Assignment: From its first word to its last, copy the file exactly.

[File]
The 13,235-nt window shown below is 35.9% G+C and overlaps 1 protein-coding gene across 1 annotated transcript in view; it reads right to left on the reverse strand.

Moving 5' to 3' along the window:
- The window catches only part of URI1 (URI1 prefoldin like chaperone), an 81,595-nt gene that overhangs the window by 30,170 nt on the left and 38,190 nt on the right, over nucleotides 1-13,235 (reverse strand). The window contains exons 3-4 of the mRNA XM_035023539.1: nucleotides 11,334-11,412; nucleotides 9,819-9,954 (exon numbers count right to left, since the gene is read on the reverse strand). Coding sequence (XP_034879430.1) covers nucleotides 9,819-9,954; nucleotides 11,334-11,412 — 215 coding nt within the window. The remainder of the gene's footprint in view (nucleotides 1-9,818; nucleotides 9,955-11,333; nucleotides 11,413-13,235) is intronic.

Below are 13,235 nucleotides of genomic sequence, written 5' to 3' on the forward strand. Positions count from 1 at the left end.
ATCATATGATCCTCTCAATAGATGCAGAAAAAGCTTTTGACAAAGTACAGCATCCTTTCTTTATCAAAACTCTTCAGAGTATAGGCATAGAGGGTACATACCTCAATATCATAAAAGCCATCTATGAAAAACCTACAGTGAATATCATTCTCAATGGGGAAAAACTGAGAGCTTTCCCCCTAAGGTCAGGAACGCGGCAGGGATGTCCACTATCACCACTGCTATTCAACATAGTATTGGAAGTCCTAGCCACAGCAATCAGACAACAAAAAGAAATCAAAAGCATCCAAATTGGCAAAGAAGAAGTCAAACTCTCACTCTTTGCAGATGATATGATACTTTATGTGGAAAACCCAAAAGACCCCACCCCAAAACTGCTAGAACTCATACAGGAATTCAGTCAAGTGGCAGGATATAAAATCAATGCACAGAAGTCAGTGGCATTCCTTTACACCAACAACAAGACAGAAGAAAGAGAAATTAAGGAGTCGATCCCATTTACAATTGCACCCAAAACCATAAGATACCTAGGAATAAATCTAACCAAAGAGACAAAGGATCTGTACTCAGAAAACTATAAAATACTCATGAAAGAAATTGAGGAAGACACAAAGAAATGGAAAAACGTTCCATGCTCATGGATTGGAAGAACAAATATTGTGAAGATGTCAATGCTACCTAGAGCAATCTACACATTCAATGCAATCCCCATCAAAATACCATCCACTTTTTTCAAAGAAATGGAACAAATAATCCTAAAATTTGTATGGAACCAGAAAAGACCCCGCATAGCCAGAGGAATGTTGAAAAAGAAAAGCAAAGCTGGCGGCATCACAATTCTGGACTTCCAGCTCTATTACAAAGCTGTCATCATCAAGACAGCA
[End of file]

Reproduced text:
The 13,235-nt window shown below is 35.9% G+C and overlaps 1 protein-coding gene across 1 annotated transcript in view; it reads right to left on the reverse strand.

Moving 5' to 3' along the window:
- The window catches only part of URI1 (URI1 prefoldin like chaperone), an 81,595-nt gene that overhangs the window by 30,170 nt on the left and 38,190 nt on the right, over nucleotides 1-13,235 (reverse strand). The window contains exons 3-4 of the mRNA XM_035023539.1: nucleotides 11,334-11,412; nucleotides 9,819-9,954 (exon numbers count right to left, since the gene is read on the reverse strand). Coding sequence (XP_034879430.1) covers nucleotides 9,819-9,954; nucleotides 11,334-11,412 — 215 coding nt within the window. The remainder of the gene's footprint in view (nucleotides 1-9,818; nucleotides 9,955-11,333; nucleotides 11,413-13,235) is intronic.

Below are 13,235 nucleotides of genomic sequence, written 5' to 3' on the forward strand. Positions count from 1 at the left end.
ATCATATGATCCTCTCAATAGATGCAGAAAAAGCTTTTGACAAAGTACAGCATCCTTTCTTTATCAAAACTCTTCAGAGTATAGGCATAGAGGGTACATACCTCAATATCATAAAAGCCATCTATGAAAAACCTACAGTGAATATCATTCTCAATGGGGAAAAACTGAGAGCTTTCCCCCTAAGGTCAGGAACGCGGCAGGGATGTCCACTATCACCACTGCTATTCAACATAGTATTGGAAGTCCTAGCCACAGCAATCAGACAACAAAAAGAAATCAAAAGCATCCAAATTGGCAAAGAAGAAGTCAAACTCTCACTCTTTGCAGATGATATGATACTTTATGTGGAAAACCCAAAAGACCCCACCCCAAAACTGCTAGAACTCATACAGGAATTCAGTCAAGTGGCAGGATATAAAATCAATGCACAGAAGTCAGTGGCATTCCTTTACACCAACAACAAGACAGAAGAAAGAGAAATTAAGGAGTCGATCCCATTTACAATTGCACCCAAAACCATAAGATACCTAGGAATAAATCTAACCAAAGAGACAAAGGATCTGTACTCAGAAAACTATAAAATACTCATGAAAGAAATTGAGGAAGACACAAAGAAATGGAAAAACGTTCCATGCTCATGGATTGGAAGAACAAATATTGTGAAGATGTCAATGCTACCTAGAGCAATCTACACATTCAATGCAATCCCCATCAAAATACCATCCACTTTTTTCAAAGAAATGGAACAAATAATCCTAAAATTTGTATGGAACCAGAAAAGACCCCGCATAGCCAGAGGAATGTTGAAAAAGAAAAGCAAAGCTGGCGGCATCACAATTCTGGACTTCCAGCTCTATTACAAAGCTGTCATCATCAAGACAGCA